Joe and Mary run a tobacco store and are just scraping by. When old friend Ted comes into the store, they renew their friendship, even though Ted is now wealthy and married to Elvira, whom ...
See full summary »
Joan Webster is an ambitious and stubborn middle-class English woman determined to move forward since her childhood. She meets her father in a fancy restaurant to tell him that she will ... See full summary »
Gunner and Bucker are pals who work as riveters. Whenever Bucker gets the urge to marry, which is often, Gunner will hit on his girl to see if she is true or not. So far, Gunner has not ... See full summary »
Racketeer Tony Gazotti is thankful that lawyer Jackson Durant helps him beat a murder rap, but Durant just does it for the thrill of it and refuses payment. Durant's defense of mobsters ... See full summary »
W.S. Van Dyke
A New York City detective, traveling by train between New York and Baltimore, tries to foil an on-board plot to assassinate President-elect Abraham Lincoln before he reaches Baltimore to give a major pre-Inauguration speech in 1861.
Mr. Schmidt's costume store is bankrupt because he spends his time on Rube Goldberg-style inventions; the creditors send a young manager who falls for Schmidt's niece Louise, but she'll ... See full summary »
Joe and Mary run a tobacco store and are just scraping by. When old friend Ted comes into the store, they renew their friendship, even though Ted is now wealthy and married to Elvira, whom Joe could have married himself, and become the rich one. After a domestic squabble Joe is hit by a car, and when he wakes up he is 20 years younger and can rectify his error and marry Elvina and her money. He does, relives his life as a wealthy man who still remembers his 'other' life, and what happened during those years. In the end he realizes that he isn't as happy as he was formerly, and things come to a head when his 'new' life catches up with his old one. Written by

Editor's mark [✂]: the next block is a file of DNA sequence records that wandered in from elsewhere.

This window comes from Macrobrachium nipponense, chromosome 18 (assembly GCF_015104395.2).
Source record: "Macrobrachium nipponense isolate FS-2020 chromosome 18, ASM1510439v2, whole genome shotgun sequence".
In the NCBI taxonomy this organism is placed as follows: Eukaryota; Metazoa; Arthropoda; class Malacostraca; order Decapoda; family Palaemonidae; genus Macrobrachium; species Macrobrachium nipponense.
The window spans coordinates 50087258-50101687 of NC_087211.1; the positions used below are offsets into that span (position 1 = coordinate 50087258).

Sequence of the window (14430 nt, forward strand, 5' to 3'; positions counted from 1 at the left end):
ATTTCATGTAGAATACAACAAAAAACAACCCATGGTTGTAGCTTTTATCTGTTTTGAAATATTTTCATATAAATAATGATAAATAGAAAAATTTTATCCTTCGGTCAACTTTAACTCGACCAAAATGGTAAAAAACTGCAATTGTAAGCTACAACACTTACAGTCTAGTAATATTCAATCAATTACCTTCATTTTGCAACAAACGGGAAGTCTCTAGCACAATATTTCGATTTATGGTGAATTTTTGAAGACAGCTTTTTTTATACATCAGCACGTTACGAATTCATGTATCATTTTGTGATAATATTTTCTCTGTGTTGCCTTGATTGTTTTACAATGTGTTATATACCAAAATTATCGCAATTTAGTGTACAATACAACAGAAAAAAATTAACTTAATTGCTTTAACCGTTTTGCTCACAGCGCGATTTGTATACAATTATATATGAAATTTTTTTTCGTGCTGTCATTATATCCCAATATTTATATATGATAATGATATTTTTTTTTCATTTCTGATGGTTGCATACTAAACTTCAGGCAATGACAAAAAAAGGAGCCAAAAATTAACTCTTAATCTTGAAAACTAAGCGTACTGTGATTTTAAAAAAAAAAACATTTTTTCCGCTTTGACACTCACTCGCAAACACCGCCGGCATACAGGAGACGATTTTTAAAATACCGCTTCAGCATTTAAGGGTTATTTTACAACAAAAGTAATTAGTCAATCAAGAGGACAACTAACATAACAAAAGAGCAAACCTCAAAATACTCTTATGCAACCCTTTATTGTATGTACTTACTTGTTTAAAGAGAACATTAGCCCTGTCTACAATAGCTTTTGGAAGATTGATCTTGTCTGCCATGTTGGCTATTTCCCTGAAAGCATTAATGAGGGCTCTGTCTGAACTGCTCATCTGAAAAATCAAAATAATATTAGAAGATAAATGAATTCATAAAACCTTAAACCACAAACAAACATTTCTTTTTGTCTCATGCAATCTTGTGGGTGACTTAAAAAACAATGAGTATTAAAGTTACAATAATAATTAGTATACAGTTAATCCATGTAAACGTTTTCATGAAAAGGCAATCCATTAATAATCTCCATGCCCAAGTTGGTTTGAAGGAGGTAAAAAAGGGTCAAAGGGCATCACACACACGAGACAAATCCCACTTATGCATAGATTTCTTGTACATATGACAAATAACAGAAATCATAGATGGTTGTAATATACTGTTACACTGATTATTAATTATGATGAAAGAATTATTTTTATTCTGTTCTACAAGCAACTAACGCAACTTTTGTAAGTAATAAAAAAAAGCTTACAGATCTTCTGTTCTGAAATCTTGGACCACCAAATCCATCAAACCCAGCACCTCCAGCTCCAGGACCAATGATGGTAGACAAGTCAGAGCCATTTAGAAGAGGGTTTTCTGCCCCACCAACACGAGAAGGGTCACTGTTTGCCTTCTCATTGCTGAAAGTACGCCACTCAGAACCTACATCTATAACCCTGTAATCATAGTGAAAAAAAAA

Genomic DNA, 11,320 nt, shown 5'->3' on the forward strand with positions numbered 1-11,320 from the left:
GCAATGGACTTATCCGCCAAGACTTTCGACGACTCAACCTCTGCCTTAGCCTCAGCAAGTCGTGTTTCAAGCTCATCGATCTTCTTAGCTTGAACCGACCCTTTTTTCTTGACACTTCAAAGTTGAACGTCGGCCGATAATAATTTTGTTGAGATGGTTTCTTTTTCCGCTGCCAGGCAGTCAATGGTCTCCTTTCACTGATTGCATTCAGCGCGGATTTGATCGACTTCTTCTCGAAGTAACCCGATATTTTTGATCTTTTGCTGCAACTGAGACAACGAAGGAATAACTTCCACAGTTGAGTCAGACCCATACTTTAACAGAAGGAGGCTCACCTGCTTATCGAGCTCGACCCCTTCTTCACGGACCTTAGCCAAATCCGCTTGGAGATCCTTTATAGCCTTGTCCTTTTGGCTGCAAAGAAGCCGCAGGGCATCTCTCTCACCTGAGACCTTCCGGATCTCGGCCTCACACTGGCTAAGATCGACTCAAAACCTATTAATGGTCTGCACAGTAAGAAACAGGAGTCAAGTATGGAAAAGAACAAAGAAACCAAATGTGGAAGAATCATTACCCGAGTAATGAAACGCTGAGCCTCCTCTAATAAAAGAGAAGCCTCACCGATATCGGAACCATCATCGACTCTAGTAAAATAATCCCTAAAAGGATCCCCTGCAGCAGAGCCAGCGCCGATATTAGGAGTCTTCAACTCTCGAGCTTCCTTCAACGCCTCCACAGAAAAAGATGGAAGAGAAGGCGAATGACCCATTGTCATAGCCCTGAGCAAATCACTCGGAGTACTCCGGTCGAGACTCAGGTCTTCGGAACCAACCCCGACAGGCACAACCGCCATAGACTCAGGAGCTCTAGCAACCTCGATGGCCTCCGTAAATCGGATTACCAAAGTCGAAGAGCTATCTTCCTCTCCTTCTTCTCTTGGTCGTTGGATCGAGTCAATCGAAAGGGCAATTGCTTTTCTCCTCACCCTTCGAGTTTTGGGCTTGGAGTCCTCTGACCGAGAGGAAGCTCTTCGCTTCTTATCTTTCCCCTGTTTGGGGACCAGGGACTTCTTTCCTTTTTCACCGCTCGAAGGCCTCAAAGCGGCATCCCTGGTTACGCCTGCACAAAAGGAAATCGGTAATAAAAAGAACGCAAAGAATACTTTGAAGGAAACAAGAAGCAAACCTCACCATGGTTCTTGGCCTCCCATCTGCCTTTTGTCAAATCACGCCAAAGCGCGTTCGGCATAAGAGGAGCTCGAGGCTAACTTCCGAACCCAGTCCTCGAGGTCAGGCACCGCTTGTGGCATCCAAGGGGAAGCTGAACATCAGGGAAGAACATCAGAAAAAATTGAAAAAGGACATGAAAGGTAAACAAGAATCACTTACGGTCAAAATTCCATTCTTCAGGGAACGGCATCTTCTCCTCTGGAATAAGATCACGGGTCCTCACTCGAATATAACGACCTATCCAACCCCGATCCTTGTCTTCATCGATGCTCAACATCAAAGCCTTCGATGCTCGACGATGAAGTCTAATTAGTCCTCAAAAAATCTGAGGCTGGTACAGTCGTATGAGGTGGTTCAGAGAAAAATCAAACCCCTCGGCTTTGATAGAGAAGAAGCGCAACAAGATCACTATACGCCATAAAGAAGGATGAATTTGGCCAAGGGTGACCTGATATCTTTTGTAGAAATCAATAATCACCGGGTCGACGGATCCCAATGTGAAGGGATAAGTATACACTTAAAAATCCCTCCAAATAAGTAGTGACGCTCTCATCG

Ron Kerrigan <email@example.com>
The $4,000 in savings Joe and Mary argue about investing with Ted is the equivalent of $71,250 in 2015. See more »
President Woodrow Wilson's letter asking for Joe Gimlet's resignation misspells his last name as "Gimlett". See more »
Oh, wait 'til I tell you about the time Joe and I made a blind date with two girls that called at the drug store.
You mean the Chippeway twins.
Ha-ha. The Chippeway twins. We called them Africans and they turned out to be Indians.
See more »
A middle-aged shopkeeper is given the chance to TURN BACK THE CLOCK and see what his life would have been like had he made other choices when young.
Human dynamo Lee Tracy animates this whimsical fantasy about second chances. (Somewhat ironic, in that a `second chance' was exactly what MGM would not give Tracy after his spectacular fall from grace in 1934.) This was one of 5 films which Tracy would make for MGM in a very busy 1933, his total output at the Studio. As always, he energizes his every scene. Always engaging & enjoyable to watch, it is a shame that he is almost forgotten today.
Costars Clara Blandick (mother), Mae Clarke (wife), George Barbier (father-in-law), and Otto Kruger (rich friend) all provide very competent assistance, but this is really Tracy's film all the way.
Movie mavens will spot uncredited performances by Charley Grapewin as Tracy's boyhood doctor, and The Three Stooges (Moe & Curly Howard and Larry Fine), playing it straight as singers at Tracy's wedding.
Notice the fine attention to detail which MGM gives the shots of Tracy's hometown - the busy streets and authentic-looking buildings. It was this high level of production value - even for a `B' picture such as this - which was one of the Studio's hallmarks.
19 of 21 people found this review helpful.
Was this review helpful to you?